The purpose and mission behind your nonprofit
Contact information for all of the significant leaders in your organization (For example the officers, like the President, Vice-President, Treasurer, and Secretary)
#4: Provide Officer Information
While the answer to the question, "Do nonprofits have shareholders?" may be "No," they certainly have officers. And you will need to provide a full list of those officers to the bank. These officers are elected by the board of directors to carry out the day-to-day business of many nonprofit organizations. Most nonprofits have a list of officers that include the following:
President: The person who is the head of the organization.
Vice President: The successor to the president, who would replace them if they become unable to perform the role during the term.
Secretary: The person in charge of recording executive meetings who can also sign important nonprofit contracts.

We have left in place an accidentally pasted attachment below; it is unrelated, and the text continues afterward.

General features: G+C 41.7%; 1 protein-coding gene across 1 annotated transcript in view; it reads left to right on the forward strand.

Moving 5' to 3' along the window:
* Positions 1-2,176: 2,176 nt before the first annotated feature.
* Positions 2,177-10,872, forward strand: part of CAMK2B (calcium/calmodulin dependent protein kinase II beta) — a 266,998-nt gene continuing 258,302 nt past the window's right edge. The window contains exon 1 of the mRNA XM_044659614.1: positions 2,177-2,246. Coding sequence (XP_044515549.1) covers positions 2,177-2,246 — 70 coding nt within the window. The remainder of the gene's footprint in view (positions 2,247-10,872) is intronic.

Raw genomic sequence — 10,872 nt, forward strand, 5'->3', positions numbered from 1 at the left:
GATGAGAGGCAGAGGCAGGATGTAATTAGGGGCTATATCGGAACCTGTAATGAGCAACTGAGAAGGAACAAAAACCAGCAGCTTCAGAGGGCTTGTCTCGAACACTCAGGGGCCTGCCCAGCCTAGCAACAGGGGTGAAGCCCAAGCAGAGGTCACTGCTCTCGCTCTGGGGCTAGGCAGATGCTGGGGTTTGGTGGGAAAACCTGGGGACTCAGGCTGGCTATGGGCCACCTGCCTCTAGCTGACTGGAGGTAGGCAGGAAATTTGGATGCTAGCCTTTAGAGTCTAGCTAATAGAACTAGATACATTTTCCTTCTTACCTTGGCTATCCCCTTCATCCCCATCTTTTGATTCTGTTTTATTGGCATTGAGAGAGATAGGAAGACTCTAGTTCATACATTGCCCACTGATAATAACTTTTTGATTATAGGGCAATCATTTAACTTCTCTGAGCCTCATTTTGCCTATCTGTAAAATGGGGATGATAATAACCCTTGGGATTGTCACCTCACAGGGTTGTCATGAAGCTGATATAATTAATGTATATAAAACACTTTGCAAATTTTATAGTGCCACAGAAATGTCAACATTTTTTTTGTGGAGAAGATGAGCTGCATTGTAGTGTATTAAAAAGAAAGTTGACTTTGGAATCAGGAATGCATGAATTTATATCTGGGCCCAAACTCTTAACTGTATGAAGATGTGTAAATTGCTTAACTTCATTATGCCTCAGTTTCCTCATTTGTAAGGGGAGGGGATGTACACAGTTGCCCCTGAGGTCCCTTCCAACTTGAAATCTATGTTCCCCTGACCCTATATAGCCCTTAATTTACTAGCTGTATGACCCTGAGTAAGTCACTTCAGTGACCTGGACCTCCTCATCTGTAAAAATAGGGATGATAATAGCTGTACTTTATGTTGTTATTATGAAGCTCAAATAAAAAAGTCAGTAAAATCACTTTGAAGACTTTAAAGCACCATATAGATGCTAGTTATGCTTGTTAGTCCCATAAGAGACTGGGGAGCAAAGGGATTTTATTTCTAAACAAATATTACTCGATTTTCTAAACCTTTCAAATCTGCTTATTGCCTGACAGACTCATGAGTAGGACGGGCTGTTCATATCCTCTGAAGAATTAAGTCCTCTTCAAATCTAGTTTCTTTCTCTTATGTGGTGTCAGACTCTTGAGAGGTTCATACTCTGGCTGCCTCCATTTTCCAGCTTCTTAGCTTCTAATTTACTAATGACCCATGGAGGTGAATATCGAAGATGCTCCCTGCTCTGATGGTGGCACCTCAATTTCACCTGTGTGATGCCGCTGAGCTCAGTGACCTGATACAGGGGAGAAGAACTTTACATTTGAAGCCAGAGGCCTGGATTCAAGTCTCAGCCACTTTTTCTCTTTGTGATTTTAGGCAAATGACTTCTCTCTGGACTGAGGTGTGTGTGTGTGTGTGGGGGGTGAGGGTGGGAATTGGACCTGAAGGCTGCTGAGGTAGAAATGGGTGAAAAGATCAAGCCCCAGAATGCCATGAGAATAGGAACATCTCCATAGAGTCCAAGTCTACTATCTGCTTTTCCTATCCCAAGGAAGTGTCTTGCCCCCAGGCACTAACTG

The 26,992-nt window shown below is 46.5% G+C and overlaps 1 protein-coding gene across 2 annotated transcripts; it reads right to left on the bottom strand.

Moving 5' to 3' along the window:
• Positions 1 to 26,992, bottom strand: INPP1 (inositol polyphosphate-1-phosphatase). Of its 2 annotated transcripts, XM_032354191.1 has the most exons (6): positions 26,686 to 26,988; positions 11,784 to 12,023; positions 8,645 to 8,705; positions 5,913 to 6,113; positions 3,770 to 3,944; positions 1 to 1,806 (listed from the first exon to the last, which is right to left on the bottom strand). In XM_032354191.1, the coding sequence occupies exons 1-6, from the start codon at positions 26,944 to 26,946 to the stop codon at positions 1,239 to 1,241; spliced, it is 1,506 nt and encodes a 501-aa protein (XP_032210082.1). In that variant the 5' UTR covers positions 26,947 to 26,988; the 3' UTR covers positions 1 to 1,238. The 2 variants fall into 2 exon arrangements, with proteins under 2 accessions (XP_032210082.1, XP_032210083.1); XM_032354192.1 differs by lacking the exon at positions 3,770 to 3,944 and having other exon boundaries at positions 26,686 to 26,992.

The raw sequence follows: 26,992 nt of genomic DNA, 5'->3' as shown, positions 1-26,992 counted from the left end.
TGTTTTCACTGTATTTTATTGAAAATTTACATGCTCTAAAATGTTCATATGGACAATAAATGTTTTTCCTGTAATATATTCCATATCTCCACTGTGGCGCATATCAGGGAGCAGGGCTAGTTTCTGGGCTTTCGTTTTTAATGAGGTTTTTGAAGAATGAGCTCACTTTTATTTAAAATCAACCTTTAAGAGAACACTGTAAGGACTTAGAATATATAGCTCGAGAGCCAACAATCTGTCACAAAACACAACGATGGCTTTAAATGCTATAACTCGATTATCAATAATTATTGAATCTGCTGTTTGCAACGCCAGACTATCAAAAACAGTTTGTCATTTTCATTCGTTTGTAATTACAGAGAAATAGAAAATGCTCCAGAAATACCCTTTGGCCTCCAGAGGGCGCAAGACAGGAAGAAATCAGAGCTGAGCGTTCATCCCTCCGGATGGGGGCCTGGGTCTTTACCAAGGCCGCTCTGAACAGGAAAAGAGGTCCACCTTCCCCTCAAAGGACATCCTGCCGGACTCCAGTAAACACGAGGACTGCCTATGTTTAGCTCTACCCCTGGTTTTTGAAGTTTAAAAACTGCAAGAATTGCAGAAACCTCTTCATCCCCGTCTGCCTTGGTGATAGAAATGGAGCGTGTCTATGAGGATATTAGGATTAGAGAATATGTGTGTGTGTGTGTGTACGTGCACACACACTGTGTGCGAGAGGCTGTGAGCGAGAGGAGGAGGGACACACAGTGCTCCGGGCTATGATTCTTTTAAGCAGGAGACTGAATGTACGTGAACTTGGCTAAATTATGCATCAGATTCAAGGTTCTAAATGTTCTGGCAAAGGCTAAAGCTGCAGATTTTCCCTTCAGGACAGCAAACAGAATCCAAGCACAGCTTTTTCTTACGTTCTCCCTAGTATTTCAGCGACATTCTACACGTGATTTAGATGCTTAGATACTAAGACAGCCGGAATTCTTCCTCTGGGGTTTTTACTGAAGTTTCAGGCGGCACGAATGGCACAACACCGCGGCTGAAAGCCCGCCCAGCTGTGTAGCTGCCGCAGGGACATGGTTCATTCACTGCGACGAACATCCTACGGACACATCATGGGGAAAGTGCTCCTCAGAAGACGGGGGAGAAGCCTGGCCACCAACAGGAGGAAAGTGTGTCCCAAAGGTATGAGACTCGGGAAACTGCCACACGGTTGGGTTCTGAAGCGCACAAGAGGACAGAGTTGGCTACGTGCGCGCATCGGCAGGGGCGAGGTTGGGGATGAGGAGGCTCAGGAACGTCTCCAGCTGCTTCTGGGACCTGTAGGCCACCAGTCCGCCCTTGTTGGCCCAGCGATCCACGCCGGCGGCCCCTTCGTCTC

Treasurer: The person ultimately responsible for the finances of the organization. The treasurer ensures that the funds and budget are in line with the company's mission. They are usually responsible for guaranteeing that an audit is completed each year.
Executive Director: This is an ex-officio (non-voting) position. They are usually in charge of managing the day-to-day operations of the nonprofit organization.
CEO: This person is in charge of managing the day-to-day operations of the board of directors. This can be interchangeable with the Executive Director, depending on the organizational structure.
Officers are also generally paid positions of the organization, although this isn’t always the case.